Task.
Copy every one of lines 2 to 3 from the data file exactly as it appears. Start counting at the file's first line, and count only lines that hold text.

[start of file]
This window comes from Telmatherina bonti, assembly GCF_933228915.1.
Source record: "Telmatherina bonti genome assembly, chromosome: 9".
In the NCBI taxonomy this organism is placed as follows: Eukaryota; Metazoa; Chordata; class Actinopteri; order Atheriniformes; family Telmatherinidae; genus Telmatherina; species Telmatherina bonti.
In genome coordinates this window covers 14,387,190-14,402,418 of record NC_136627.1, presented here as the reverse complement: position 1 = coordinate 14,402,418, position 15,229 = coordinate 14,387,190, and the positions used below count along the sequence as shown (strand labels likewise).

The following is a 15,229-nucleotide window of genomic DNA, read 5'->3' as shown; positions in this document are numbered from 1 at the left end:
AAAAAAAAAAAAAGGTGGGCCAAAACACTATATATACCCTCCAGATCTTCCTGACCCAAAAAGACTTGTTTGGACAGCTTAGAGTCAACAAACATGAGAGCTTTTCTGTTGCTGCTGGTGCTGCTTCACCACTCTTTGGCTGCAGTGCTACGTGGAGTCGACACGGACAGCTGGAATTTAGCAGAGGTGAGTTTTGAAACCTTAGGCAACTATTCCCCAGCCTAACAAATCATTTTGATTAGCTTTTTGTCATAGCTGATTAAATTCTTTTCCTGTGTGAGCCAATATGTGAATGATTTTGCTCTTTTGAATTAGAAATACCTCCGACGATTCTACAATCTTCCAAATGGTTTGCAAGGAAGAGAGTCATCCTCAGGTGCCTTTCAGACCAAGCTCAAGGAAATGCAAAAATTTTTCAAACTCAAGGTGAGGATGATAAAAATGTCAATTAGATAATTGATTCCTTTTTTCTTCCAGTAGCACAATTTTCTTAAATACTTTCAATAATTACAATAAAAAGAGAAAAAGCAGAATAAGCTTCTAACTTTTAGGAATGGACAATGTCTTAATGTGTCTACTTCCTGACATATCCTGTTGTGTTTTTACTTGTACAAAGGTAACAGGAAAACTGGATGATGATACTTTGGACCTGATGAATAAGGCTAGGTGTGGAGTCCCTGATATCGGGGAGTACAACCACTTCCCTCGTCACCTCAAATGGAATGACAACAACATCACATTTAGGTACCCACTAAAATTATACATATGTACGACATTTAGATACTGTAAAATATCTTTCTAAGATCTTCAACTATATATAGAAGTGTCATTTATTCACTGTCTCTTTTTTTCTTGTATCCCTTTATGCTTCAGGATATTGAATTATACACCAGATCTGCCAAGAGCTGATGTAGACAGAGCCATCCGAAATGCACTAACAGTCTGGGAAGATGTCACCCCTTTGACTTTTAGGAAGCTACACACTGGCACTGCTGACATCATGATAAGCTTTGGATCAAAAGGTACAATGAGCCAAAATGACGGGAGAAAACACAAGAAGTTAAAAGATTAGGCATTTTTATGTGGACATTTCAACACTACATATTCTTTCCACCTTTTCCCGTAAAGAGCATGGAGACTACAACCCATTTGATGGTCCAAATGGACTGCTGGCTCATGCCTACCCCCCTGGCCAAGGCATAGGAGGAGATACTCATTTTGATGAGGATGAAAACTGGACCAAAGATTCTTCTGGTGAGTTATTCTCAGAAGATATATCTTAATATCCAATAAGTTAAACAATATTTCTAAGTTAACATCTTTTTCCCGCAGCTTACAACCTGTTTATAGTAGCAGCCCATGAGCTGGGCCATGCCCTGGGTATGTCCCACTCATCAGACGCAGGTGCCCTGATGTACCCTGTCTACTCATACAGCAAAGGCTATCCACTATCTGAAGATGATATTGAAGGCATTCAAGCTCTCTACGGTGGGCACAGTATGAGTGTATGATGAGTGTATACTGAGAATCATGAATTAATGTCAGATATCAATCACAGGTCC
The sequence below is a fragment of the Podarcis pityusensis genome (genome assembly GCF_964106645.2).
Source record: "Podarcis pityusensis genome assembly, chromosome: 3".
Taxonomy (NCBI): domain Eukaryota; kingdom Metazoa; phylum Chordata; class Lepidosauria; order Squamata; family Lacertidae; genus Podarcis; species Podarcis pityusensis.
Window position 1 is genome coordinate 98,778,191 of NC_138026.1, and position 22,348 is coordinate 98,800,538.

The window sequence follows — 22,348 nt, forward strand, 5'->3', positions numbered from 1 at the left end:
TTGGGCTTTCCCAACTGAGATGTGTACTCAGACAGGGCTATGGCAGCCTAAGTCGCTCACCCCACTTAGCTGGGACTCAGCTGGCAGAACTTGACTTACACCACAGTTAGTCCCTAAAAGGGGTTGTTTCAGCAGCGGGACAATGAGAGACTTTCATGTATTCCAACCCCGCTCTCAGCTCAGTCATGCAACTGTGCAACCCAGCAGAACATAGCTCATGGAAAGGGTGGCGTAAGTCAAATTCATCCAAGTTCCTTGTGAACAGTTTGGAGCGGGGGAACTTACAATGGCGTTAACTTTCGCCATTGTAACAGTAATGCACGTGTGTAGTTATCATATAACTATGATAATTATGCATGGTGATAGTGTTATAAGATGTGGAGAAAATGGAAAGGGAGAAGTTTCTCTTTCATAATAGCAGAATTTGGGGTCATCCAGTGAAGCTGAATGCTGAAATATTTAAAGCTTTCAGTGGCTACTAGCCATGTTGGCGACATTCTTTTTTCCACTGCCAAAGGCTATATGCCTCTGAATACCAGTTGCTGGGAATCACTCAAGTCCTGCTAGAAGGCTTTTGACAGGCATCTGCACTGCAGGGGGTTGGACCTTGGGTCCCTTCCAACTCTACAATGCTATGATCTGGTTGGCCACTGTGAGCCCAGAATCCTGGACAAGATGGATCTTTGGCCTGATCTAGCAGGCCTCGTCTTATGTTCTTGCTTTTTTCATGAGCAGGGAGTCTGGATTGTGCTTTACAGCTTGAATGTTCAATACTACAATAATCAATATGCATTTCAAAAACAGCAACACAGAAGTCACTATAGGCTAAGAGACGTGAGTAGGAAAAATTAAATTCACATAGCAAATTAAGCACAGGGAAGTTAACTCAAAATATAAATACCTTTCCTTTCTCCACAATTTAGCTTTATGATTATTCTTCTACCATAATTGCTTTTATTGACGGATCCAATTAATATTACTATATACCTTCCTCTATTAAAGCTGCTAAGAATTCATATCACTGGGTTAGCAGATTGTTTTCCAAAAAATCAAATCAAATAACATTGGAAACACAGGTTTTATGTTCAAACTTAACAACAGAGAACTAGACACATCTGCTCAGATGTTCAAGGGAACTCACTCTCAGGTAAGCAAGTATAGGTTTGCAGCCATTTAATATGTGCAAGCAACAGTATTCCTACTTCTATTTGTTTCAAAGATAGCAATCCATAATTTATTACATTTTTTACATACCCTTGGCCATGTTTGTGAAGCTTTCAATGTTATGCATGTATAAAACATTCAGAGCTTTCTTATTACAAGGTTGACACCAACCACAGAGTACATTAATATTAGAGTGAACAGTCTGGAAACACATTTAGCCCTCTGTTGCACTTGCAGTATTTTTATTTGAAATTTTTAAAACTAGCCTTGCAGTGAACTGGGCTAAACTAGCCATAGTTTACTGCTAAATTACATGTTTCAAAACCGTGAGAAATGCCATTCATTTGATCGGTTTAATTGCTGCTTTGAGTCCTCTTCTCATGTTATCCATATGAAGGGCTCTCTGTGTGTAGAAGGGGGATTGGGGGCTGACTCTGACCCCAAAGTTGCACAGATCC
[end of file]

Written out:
Source record: "Telmatherina bonti genome assembly, chromosome: 9".
In the NCBI taxonomy this organism is placed as follows: Eukaryota; Metazoa; Chordata; class Actinopteri; order Atheriniformes; family Telmatherinidae; genus Telmatherina; species Telmatherina bonti.